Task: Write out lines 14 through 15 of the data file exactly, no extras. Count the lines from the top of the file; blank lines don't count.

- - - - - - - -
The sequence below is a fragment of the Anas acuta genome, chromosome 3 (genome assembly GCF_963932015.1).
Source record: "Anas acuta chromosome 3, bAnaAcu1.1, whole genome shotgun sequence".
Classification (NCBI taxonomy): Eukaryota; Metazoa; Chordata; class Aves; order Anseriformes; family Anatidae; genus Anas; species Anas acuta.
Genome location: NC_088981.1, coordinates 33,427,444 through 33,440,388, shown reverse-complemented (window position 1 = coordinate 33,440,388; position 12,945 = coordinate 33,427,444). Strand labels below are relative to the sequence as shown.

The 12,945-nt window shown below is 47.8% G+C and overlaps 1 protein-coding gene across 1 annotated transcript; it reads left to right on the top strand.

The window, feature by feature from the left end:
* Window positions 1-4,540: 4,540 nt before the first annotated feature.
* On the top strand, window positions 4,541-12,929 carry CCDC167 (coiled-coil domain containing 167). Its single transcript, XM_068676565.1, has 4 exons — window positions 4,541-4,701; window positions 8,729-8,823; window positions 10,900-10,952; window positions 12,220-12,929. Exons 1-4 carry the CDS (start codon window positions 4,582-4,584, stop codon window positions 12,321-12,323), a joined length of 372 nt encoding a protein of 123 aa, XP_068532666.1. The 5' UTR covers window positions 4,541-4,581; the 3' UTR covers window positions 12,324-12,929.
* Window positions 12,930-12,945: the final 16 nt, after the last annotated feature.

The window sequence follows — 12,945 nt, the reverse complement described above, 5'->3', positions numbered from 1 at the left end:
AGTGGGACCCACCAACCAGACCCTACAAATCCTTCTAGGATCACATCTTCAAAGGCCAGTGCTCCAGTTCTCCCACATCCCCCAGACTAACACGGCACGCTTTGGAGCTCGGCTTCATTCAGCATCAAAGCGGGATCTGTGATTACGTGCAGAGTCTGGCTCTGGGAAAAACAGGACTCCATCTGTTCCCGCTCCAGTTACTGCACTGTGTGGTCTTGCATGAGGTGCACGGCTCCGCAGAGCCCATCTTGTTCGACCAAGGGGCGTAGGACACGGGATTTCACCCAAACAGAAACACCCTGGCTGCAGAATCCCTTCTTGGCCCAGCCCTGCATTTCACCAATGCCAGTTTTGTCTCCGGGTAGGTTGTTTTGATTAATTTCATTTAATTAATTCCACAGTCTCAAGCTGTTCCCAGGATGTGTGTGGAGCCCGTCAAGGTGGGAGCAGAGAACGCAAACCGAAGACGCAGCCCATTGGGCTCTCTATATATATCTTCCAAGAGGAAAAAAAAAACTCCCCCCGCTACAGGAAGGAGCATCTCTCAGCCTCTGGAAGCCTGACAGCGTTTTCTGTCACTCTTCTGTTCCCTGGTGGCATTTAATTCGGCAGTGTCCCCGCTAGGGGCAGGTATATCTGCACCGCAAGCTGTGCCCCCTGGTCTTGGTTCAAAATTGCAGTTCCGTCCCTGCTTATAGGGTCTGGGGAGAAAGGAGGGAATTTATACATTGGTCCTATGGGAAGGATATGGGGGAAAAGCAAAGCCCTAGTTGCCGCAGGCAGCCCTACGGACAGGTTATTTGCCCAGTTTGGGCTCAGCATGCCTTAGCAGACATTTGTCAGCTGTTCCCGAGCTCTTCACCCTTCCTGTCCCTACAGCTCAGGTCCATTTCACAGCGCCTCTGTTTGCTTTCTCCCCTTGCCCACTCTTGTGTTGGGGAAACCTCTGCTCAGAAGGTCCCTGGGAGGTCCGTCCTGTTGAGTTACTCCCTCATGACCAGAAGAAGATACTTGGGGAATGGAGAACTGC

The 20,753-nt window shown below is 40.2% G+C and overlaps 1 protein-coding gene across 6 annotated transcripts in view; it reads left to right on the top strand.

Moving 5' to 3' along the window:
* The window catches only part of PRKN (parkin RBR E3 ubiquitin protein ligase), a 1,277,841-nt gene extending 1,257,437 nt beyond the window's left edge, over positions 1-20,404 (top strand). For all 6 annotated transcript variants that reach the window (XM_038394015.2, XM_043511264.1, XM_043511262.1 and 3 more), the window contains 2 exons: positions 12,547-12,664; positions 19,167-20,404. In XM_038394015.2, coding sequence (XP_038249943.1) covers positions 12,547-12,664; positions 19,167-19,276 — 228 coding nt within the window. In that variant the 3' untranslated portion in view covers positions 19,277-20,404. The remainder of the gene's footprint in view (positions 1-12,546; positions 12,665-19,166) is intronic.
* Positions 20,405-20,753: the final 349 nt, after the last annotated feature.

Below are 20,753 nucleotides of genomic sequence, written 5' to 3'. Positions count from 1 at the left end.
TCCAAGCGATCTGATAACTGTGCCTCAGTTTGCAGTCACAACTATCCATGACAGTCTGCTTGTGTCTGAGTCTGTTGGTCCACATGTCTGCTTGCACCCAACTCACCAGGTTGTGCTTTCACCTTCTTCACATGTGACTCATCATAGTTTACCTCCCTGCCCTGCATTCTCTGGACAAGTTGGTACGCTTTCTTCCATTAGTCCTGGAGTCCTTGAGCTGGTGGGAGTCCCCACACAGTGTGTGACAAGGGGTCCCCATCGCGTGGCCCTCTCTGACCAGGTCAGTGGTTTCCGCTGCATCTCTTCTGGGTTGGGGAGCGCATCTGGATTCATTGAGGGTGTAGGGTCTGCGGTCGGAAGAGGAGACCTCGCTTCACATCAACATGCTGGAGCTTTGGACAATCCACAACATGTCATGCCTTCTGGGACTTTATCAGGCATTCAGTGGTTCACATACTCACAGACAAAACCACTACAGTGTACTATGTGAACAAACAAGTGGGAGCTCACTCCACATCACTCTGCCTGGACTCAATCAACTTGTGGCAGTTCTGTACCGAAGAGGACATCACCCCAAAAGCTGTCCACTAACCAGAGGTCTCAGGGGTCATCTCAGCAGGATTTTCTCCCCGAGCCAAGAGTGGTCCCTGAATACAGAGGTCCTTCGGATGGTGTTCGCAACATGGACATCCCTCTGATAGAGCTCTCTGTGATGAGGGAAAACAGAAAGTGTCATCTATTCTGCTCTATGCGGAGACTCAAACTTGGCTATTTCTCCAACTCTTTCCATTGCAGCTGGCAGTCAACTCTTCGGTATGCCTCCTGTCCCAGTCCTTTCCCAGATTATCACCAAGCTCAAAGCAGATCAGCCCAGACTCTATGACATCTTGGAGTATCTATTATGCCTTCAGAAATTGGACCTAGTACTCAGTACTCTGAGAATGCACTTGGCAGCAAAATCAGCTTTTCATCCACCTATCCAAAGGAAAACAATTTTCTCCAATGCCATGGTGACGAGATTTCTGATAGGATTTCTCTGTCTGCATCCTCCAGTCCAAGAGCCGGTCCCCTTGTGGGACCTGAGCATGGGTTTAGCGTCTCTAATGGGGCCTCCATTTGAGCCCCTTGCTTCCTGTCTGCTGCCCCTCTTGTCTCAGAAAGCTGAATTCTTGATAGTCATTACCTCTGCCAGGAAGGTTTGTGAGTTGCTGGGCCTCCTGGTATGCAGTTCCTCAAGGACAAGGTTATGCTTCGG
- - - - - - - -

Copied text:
* The window catches only part of PRKN (parkin RBR E3 ubiquitin protein ligase), a 1,277,841-nt gene extending 1,257,437 nt beyond the window's left edge, over positions 1-20,404 (top strand). For all 6 annotated transcript variants that reach the window (XM_038394015.2, XM_043511264.1, XM_043511262.1 and 3 more), the window contains 2 exons: positions 12,547-12,664; positions 19,167-20,404. In XM_038394015.2, coding sequence (XP_038249943.1) covers positions 12,547-12,664; positions 19,167-19,276 — 228 coding nt within the window. In that variant the 3' untranslated portion in view covers positions 19,277-20,404. The remainder of the gene's footprint in view (positions 1-12,546; positions 12,665-19,166) is intronic.
* Positions 20,405-20,753: the final 349 nt, after the last annotated feature.